Imago Dei, or being created in God’s image (Genesis 1:27), has several understandings. Here’s three of them:
- We are created in the image of God in what we are, in that our physical body or the ways our minds work is like God’s (Substantive)
- We are created in the image of God in how we are, in that our ability to relate to one another is like how God relates to us (Relational)
- We are created in the image of God in what we do, in that our actions on earth bear the image of God. (Functional)
The third one (functional) is the least familiar to people, I’m sure. But it is the subject of this post. It is when we act in Godlike ways that we are Imago Dei.
Think about ancient times when kingdoms would expand and thrive. The king or lord could not be everyplace at once, but the people needed to be reminded of his (yes, his) presence. Lacking Elvis impersonators, they would erect statues or monuments to either the king or the pagan god that the king represented. Thus, even when the king was not in town, the statues represented the royal presence. The statues were imago dei, created in the image of the town’s lord.
- Why else would conquering armies destroy the monuments first thing?
- Why else would America get such a thrill out of toppling the statue of Saddam in the first week of the war in Iraq?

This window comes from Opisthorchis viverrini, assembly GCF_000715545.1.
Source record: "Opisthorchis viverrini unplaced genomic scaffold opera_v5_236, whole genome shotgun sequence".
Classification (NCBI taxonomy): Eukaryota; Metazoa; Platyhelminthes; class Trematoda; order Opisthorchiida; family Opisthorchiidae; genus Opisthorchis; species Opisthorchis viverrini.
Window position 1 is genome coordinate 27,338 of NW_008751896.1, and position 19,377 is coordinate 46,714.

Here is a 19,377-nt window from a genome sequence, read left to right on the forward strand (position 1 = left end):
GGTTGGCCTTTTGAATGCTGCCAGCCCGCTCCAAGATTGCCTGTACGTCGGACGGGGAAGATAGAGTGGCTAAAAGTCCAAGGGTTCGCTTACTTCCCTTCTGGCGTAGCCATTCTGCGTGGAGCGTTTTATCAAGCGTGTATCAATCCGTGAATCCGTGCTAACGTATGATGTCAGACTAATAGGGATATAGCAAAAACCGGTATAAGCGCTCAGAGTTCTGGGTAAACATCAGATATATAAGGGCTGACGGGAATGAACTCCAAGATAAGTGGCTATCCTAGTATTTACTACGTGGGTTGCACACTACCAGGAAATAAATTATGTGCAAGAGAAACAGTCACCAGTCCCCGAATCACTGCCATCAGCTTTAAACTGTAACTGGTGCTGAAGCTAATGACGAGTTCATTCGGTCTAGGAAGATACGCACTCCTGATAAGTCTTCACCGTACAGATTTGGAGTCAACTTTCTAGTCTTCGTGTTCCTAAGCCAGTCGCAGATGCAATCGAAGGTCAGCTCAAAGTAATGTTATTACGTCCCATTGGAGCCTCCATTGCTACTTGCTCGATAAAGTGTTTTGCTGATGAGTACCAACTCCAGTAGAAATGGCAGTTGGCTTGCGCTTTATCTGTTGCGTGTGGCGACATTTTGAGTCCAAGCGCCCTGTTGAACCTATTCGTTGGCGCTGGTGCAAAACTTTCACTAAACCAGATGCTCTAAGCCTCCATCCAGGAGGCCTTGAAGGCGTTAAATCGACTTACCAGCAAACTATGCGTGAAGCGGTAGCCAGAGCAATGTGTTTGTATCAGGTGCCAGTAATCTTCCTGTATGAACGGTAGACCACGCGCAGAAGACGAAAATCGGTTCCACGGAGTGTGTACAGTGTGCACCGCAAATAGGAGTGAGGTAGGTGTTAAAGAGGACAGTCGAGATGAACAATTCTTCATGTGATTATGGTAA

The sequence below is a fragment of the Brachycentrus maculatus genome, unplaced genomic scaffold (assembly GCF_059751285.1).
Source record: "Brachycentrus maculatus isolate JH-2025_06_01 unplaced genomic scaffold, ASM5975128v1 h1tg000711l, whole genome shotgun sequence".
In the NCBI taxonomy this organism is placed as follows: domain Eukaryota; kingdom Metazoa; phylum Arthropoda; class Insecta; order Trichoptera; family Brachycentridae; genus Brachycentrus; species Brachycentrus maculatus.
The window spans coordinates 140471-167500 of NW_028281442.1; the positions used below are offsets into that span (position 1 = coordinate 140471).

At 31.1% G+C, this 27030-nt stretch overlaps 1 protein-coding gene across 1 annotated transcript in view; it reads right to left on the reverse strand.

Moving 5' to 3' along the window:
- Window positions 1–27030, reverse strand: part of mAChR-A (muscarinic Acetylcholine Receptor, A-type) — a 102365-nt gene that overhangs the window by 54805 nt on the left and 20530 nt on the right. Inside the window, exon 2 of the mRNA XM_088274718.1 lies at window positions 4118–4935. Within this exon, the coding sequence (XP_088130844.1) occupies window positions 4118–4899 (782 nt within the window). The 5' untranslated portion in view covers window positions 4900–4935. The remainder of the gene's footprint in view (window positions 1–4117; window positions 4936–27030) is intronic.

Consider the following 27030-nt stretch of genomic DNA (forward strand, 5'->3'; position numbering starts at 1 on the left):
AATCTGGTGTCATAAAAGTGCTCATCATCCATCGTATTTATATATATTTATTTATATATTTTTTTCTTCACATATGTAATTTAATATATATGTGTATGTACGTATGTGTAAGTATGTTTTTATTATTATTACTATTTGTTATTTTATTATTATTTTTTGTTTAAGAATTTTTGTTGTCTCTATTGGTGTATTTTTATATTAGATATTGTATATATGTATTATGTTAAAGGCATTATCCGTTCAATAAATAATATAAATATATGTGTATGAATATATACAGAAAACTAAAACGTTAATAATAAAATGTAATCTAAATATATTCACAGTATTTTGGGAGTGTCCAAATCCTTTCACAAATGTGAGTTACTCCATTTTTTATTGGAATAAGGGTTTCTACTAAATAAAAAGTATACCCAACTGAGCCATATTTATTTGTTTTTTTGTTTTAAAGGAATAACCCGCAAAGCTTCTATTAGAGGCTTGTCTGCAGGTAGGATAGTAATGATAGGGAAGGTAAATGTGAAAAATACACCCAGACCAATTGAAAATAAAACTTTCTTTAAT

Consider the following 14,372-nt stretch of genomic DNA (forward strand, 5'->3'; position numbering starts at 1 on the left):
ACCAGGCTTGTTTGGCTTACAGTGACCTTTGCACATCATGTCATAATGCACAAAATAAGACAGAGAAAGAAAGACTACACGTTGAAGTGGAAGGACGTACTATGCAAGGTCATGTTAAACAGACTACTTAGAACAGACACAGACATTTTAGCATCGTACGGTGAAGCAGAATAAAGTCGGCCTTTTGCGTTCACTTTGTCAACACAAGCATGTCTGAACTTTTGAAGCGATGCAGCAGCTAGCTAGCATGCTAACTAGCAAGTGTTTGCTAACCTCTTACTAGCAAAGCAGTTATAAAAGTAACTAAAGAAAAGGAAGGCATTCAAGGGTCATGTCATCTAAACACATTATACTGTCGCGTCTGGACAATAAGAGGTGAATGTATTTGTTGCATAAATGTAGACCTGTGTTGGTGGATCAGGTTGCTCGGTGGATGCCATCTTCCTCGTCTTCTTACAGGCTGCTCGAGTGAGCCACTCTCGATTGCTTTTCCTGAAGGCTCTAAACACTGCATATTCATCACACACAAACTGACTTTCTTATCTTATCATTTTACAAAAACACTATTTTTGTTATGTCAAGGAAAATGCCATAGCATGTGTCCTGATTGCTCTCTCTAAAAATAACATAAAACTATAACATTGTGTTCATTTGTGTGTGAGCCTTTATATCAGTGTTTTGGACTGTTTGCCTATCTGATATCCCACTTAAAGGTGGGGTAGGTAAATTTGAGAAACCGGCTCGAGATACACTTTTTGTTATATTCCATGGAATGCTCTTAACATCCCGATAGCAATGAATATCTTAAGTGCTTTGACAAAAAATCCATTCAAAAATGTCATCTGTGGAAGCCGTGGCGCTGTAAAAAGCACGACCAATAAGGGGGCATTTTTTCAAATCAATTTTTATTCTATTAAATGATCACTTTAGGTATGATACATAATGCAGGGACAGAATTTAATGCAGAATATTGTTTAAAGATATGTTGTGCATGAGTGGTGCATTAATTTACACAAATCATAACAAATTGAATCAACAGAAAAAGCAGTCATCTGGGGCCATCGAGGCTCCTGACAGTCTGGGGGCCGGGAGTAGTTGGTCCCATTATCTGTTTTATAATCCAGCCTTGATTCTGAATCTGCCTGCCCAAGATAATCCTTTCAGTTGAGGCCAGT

This understanding of imago dei means that humanity bears the likeness of God. We don’t lug around monuments, we bear the image of God in what we do.
We are not created in the image of God, but we are created as God’s image as we represent God to the world.
In other words, we represent God in what we do, not just in our essence.
And how do we best represent God? I think we have a pretty good image to imitate:
- When we love our neighbor as ourself, then we are bearing God’s image.
- When we welcome the stranger, clothe the naked, feed the hungry, then we are bearing God’s image.
- When we co-create peace and justice, then we are bearing God’s image.
The difficulty? It feels imperialistic. Like an army bearing their lord’s image into battle, or a colonial town that needs an image of Britain, America, or Russia in their midst. But to me these difficulties do not detract from the empowering idea that
- Humanity is a co-creator with God,
- that we need to be a functional part of God drawing creation to perfection
- …and that we are humbly created, like all of the world, but with the added responsibility (“dominion” Genesis 1:26) to bear God’s likeness in all we do.
Welcome to our visitors, and thank you for commenting! You can see from our last discussion that they can be quite lively!
Caveat: The title of this post is meant to be evocative, not descriptive of my beliefs. Imago Dei certainly entails all three forms of its understanding, not just one. This post is an attempt to etch out the functional view in ways that may be appealing to those interested in Hacking Christianity.
Reference: Stephen Garner’s Hacking the Divine (thoughts on which you will find much more of in coming weeks!)